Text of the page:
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Written by Jo Metcalfe, Rural Chartered Surveyor


Do you know the difference between improvements and fixtures? Read on to find out...

What are improvementsand fixtures?

Improvements are fixed equipment on a holding which a tenant has installed and paid for themselves - having first gained approval from their landlord to do so. This could range from a new shed or poultry house, to a new kitchen or bathroom.
Fixtures on the other hand, cover those items of fixed equipment which the tenant has installed themselves without having gained approval in advance from their landlord.
Landlords can also add fixed equipment to a holding as an improvement, if this is paid for entirely at their own expense.

How are they dealt with at rent review?

For both AHAs (tenancies governed by the Agricultural Holdings Act 1986) and Farm Business Tenancies (FBTs), the rental value attributable to improvements and fixtures made by the tenant is ignored unless they are an obligation of the tenancy agreement.
The basis of the rent review is the amount that an incoming tenant would pay for the holding ignoring all improvements and fixtures made by the sitting tenant. If the landlord’s buildings extend only to a traditional fold yard, the rent of the holding should be assessed - assuming that the hypothetical tenant has only a traditional fold yard rather than the situation on the ground which could include a range of more modern general purpose or specialist buildings which were put up and paid for entirely by the tenant.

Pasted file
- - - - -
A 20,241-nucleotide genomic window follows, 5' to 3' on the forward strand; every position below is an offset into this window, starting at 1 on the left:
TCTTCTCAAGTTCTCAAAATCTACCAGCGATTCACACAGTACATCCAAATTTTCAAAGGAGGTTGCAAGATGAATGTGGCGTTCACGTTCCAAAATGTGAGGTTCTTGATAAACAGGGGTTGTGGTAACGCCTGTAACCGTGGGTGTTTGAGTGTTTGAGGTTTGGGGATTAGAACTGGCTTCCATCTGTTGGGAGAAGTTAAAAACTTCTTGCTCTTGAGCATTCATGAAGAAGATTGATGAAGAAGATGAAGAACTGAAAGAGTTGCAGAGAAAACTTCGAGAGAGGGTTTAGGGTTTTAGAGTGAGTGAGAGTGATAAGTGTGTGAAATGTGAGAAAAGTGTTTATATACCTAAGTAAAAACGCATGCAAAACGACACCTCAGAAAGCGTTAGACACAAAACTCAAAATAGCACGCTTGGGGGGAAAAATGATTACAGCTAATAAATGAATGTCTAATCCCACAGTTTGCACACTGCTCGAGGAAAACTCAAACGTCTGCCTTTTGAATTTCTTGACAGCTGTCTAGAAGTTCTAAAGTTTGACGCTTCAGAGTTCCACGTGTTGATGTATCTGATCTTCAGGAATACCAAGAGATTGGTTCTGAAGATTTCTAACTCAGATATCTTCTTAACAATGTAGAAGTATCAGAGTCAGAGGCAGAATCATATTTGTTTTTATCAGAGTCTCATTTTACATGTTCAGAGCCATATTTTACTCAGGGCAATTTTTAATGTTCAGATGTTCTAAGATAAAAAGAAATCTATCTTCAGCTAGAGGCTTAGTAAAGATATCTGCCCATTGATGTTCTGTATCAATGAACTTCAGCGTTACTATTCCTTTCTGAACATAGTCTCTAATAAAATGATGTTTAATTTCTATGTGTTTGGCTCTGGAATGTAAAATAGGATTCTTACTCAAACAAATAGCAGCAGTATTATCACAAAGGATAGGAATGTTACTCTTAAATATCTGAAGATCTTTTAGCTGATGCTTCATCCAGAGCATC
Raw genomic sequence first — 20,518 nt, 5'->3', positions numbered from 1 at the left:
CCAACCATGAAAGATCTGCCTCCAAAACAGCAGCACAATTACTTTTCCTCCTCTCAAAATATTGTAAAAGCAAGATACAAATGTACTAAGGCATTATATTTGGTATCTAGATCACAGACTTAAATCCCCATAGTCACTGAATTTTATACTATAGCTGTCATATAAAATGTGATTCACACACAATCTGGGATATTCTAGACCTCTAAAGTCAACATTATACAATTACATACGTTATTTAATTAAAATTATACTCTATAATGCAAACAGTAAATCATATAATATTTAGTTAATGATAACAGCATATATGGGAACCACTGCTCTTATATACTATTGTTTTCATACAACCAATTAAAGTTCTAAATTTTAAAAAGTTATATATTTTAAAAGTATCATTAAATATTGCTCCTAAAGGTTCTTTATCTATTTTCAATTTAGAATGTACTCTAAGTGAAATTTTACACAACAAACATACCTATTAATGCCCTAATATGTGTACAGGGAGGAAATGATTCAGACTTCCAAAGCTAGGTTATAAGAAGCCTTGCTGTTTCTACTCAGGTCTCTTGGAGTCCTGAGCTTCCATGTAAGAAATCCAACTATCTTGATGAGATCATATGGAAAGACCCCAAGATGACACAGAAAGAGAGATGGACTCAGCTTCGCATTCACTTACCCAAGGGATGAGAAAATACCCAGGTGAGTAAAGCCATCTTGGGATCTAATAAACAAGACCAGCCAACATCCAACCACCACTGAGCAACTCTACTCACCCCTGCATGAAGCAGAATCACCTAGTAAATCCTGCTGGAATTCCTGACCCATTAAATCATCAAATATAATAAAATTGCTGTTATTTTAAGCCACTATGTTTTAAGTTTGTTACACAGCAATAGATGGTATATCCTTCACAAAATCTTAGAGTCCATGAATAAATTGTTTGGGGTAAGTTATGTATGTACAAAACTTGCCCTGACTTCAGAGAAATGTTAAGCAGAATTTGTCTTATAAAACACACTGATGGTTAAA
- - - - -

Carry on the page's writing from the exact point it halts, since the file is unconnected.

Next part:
Landlord’s improvements, however, are taken into account at a rent review. It is also worth bearing in mind that a landlord can trigger a rent review outside of the normal three year review cycle immediately after installing a new improvement.

What happens at the end of the tenancy?

At the end of an AHA tenancy, tenant’s improvements are left on the farm and compensation is paid to the tenant in line with the terms of the written agreement, put in placewhen the improvement was given written consent by the landlord. This consent usually, but not always, refers to a “write off period”, for example that the cost of the improvement will be written off to the value of £1 over the life span of the improvement.
If the written consent is silent on the method of valuation, the tenant is entitled to the value of that improvement to a hypothetical incoming tenant. This is calculated by capitalising the increase in rental value attributable to the improvement.
AHA tenants are free to remove their fixtures at the end of the tenancy if they first serve a statutory notice on their landlord. The landlord then has the option to purchase the fixture, otherwise the tenant is free to remove the fixture so long as they make good any damage caused to the holding whilst doing so. This is very important to remember when doing any work without landlord’s consent – would it be possible to remove the fixed equipment without causing costly damage?

An FBT tenant is able to remove fixtures at any time during the tenancy, or at the end of their tenancy if they remain in occupation. The statutory basis of compensation for improvements is the increase in the value of the holding attributable to the improvement. Landlords are only required to give compensation for improvements at the end of a tenancy if this is specifically allowed for in the tenancy agreement.

For further guidance on a range of rural matters, contact Jo Metcalfe at our Sedgefield office on 01740 622 100

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